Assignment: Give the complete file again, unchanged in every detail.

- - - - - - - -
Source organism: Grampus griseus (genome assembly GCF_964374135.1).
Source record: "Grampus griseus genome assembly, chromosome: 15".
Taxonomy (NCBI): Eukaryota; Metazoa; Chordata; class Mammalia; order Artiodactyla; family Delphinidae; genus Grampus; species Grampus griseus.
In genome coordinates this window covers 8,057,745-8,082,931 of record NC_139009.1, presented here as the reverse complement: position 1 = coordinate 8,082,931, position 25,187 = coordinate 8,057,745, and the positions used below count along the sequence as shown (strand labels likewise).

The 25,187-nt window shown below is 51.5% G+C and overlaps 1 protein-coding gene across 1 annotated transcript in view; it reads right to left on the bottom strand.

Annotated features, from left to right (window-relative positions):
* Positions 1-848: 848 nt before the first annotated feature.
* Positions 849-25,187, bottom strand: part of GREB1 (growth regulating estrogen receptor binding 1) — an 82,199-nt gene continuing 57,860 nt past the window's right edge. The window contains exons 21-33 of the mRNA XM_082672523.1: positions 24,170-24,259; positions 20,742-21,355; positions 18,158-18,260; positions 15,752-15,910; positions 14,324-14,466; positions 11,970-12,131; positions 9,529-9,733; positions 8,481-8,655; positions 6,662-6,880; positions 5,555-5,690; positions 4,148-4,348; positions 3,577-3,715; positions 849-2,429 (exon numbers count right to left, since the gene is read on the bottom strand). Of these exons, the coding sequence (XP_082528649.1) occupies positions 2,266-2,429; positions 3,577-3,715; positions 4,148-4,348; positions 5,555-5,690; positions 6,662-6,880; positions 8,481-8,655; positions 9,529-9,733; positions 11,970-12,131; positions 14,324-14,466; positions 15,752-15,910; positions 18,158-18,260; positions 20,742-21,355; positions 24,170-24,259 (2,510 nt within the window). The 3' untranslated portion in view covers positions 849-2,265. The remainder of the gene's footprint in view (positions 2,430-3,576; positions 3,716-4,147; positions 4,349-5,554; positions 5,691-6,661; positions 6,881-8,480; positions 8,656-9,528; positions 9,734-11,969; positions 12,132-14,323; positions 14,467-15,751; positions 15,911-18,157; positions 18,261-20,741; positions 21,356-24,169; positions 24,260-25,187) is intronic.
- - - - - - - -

Source organism: Grampus griseus (genome assembly GCF_964374135.1).
Source record: "Grampus griseus genome assembly, chromosome: 15".
Taxonomy (NCBI): Eukaryota; Metazoa; Chordata; class Mammalia; order Artiodactyla; family Delphinidae; genus Grampus; species Grampus griseus.
In genome coordinates this window covers 8,057,745-8,082,931 of record NC_139009.1, presented here as the reverse complement: position 1 = coordinate 8,082,931, position 25,187 = coordinate 8,057,745, and the positions used below count along the sequence as shown (strand labels likewise).

The 25,187-nt window shown below is 51.5% G+C and overlaps 1 protein-coding gene across 1 annotated transcript in view; it reads right to left on the bottom strand.

Annotated features, from left to right (window-relative positions):
* Positions 1-848: 848 nt before the first annotated feature.
* Positions 849-25,187, bottom strand: part of GREB1 (growth regulating estrogen receptor binding 1) — an 82,199-nt gene continuing 57,860 nt past the window's right edge. The window contains exons 21-33 of the mRNA XM_082672523.1: positions 24,170-24,259; positions 20,742-21,355; positions 18,158-18,260; positions 15,752-15,910; positions 14,324-14,466; positions 11,970-12,131; positions 9,529-9,733; positions 8,481-8,655; positions 6,662-6,880; positions 5,555-5,690; positions 4,148-4,348; positions 3,577-3,715; positions 849-2,429 (exon numbers count right to left, since the gene is read on the bottom strand). Of these exons, the coding sequence (XP_082528649.1) occupies positions 2,266-2,429; positions 3,577-3,715; positions 4,148-4,348; positions 5,555-5,690; positions 6,662-6,880; positions 8,481-8,655; positions 9,529-9,733; positions 11,970-12,131; positions 14,324-14,466; positions 15,752-15,910; positions 18,158-18,260; positions 20,742-21,355; positions 24,170-24,259 (2,510 nt within the window). The 3' untranslated portion in view covers positions 849-2,265. The remainder of the gene's footprint in view (positions 2,430-3,576; positions 3,716-4,147; positions 4,349-5,554; positions 5,691-6,661; positions 6,881-8,480; positions 8,656-9,528; positions 9,734-11,969; positions 12,132-14,323; positions 14,467-15,751; positions 15,911-18,157; positions 18,261-20,741; positions 21,356-24,169; positions 24,260-25,187) is intronic.